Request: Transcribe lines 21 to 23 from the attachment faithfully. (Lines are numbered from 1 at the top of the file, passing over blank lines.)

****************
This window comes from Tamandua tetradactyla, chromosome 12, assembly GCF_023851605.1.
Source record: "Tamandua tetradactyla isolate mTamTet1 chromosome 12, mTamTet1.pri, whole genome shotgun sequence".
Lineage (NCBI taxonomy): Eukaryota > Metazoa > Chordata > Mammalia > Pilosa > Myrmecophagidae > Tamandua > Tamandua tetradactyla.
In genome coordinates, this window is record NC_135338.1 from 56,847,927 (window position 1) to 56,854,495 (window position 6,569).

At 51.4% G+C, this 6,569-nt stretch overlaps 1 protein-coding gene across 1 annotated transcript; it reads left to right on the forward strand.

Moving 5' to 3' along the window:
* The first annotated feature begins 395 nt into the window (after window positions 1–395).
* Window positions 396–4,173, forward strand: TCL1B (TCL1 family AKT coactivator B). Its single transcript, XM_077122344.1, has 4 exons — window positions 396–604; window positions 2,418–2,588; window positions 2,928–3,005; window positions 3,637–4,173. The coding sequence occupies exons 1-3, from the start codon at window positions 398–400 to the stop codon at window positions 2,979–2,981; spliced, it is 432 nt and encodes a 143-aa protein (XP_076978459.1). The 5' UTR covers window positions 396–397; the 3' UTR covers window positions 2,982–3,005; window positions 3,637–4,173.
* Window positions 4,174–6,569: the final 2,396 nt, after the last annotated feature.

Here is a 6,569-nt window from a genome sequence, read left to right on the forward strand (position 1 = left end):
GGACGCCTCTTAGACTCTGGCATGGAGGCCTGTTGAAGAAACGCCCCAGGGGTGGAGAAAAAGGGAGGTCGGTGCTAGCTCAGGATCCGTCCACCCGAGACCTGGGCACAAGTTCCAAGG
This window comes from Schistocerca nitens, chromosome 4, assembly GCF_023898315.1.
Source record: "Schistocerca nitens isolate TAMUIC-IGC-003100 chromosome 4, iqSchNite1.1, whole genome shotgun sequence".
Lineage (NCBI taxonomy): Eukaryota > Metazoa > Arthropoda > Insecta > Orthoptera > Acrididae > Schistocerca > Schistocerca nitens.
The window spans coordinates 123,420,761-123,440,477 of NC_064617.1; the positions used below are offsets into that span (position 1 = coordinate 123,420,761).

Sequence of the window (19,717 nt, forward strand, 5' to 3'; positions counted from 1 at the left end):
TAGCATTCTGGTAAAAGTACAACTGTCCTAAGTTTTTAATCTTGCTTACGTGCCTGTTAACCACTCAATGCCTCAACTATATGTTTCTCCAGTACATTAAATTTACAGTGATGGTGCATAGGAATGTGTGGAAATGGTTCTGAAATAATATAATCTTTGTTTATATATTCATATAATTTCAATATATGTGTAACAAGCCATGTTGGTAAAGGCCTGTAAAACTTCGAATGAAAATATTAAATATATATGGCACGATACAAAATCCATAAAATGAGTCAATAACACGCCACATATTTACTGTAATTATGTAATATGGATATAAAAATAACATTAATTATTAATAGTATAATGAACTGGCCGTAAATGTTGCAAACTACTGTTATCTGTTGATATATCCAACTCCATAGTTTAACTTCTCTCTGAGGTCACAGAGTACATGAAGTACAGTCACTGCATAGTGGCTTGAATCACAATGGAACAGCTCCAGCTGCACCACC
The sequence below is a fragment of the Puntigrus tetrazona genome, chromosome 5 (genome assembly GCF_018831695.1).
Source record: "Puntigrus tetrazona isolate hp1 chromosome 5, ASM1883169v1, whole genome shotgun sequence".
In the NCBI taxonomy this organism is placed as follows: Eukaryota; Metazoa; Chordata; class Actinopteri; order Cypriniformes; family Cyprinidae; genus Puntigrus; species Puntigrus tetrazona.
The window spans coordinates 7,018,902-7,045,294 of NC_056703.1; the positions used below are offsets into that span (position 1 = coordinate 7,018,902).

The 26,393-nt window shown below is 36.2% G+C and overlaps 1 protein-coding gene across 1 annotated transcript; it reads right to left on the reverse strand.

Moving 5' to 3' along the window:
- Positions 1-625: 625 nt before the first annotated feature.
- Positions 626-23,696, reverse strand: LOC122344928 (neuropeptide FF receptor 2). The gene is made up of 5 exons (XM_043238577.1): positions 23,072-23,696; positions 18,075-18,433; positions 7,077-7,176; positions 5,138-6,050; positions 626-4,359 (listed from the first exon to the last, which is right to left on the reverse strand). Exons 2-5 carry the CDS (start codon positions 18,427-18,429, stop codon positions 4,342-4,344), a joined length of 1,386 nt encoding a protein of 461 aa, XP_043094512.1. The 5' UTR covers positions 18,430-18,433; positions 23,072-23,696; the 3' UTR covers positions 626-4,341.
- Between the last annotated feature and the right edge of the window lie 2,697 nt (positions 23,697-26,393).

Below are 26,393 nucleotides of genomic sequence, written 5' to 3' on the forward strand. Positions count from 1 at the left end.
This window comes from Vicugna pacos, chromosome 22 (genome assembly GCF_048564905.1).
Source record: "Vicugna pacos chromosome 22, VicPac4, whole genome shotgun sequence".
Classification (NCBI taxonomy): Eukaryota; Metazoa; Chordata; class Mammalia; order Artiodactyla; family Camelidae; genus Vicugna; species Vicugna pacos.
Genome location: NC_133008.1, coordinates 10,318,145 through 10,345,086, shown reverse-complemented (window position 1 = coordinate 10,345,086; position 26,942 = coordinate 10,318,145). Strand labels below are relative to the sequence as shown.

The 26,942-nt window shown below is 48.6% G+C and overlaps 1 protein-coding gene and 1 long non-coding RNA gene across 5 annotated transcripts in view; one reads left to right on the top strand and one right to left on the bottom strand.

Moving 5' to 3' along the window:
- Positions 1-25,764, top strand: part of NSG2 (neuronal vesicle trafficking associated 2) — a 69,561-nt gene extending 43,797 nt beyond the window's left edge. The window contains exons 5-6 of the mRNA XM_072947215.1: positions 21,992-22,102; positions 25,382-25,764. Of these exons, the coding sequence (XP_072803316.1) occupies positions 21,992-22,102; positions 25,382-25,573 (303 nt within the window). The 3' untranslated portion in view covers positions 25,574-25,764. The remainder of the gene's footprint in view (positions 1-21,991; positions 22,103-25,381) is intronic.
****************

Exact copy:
The window spans coordinates 7,018,902-7,045,294 of NC_056703.1; the positions used below are offsets into that span (position 1 = coordinate 7,018,902).

The 26,393-nt window shown below is 36.2% G+C and overlaps 1 protein-coding gene across 1 annotated transcript; it reads right to left on the reverse strand.

Moving 5' to 3' along the window: